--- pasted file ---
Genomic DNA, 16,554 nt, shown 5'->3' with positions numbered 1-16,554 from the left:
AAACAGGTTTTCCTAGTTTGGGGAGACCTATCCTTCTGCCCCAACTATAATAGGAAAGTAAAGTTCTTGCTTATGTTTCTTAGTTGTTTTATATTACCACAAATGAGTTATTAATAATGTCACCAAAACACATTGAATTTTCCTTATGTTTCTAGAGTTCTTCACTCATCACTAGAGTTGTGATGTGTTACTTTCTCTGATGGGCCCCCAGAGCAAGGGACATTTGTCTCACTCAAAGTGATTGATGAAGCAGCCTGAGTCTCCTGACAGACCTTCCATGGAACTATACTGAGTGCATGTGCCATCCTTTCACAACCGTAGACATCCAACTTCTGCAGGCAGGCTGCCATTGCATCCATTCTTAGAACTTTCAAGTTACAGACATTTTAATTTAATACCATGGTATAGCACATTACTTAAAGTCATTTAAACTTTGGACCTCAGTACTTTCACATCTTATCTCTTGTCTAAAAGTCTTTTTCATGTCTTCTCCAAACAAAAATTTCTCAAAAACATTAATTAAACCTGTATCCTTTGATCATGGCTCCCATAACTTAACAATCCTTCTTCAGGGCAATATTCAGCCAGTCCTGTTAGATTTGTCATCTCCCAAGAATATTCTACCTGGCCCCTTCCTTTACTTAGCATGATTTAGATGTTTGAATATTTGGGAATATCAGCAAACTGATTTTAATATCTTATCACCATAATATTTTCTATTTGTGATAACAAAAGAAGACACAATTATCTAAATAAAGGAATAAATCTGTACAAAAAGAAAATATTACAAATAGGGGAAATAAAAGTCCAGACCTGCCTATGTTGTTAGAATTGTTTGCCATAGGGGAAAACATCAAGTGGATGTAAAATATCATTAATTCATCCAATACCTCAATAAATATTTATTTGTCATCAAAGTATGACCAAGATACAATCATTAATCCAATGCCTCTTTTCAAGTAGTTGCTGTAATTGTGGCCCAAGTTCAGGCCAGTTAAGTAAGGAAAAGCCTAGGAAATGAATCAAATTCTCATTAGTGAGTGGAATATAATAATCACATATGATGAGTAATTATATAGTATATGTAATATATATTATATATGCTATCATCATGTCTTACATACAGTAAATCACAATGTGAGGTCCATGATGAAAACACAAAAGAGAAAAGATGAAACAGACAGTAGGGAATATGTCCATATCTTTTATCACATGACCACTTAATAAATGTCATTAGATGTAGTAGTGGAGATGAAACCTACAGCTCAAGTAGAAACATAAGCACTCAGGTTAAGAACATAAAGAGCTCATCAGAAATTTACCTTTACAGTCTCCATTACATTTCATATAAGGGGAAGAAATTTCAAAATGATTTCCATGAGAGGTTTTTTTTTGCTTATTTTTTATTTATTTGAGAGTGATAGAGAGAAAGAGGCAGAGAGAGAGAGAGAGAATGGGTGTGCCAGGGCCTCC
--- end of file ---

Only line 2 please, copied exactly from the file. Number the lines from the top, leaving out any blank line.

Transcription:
AAACAGGTTTTCCTAGTTTGGGGAGACCTATCCTTCTGCCCCAACTATAATAGGAAAGTAAAGTTCTTGCTTATGTTTCTTAGTTGTTTTATATTACCACAAATGAGTTATTAATAATGTCACCAAAACACATTGAATTTTCCTTATGTTTCTAGAGTTCTTCACTCATCACTAGAGTTGTGATGTGTTACTTTCTCTGATGGGCCCCCAGAGCAAGGGACATTTGTCTCACTCAAAGTGATTGATGAAGCAGCCTGAGTCTCCTGACAGACCTTCCATGGAACTATACTGAGTGCATGTGCCATCCTTTCACAACCGTAGACATCCAACTTCTGCAGGCAGGCTGCCATTGCATCCATTCTTAGAACTTTCAAGTTACAGACATTTTAATTTAATACCATGGTATAGCACATTACTTAAAGTCATTTAAACTTTGGACCTCAGTACTTTCACATCTTATCTCTTGTCTAAAAGTCTTTTTCATGTCTTCTCCAAACAAAAATTTCTCAAAAACATTAATTAAACCTGTATCCTTTGATCATGGCTCCCATAACTTAACAATCCTTCTTCAGGGCAATATTCAGCCAGTCCTGTTAGATTTGTCATCTCCCAAGAATATTCTACCTGGCCCCTTCCTTTACTTAGCATGATTTAGATGTTTGAATATTTGGGAATATCAGCAAACTGATTTTAATATCTTATCACCATAATATTTTCTATTTGTGATAACAAAAGAAGACACAATTATCTAAATAAAGGAATAAATCTGTACAAAAAGAAAATATTACAAATAGGGGAAATAAAAGTCCAGACCTGCCTATGTTGTTAGAATTGTTTGCCATAGGGGAAAACATCAAGTGGATGTAAAATATCATTAATTCATCCAATACCTCAATAAATATTTATTTGTCATCAAAGTATGACCAAGATACAATCATTAATCCAATGCCTCTTTTCAAGTAGTTGCTGTAATTGTGGCCCAAGTTCAGGCCAGTTAAGTAAGGAAAAGCCTAGGAAATGAATCAAATTCTCATTAGTGAGTGGAATATAATAATCACATATGATGAGTAATTATATAGTATATGTAATATATATTATATATGCTATCATCATGTCTTACATACAGTAAATCACAATGTGAGGTCCATGATGAAAACACAAAAGAGAAAAGATGAAACAGACAGTAGGGAATATGTCCATATCTTTTATCACATGACCACTTAATAAATGTCATTAGATGTAGTAGTGGAGATGAAACCTACAGCTCAAGTAGAAACATAAGCACTCAGGTTAAGAACATAAAGAGCTCATCAGAAATTTACCTTTACAGTCTCCATTACATTTCATATAAGGGGAAGAAATTTCAAAATGATTTCCATGAGAGGTTTTTTTTTGCTTATTTTTTATTTATTTGAGAGTGATAGAGAGAAAGAGGCAGAGAGAGAGAGAGAGAATGGGTGTGCCAGGGCCTCC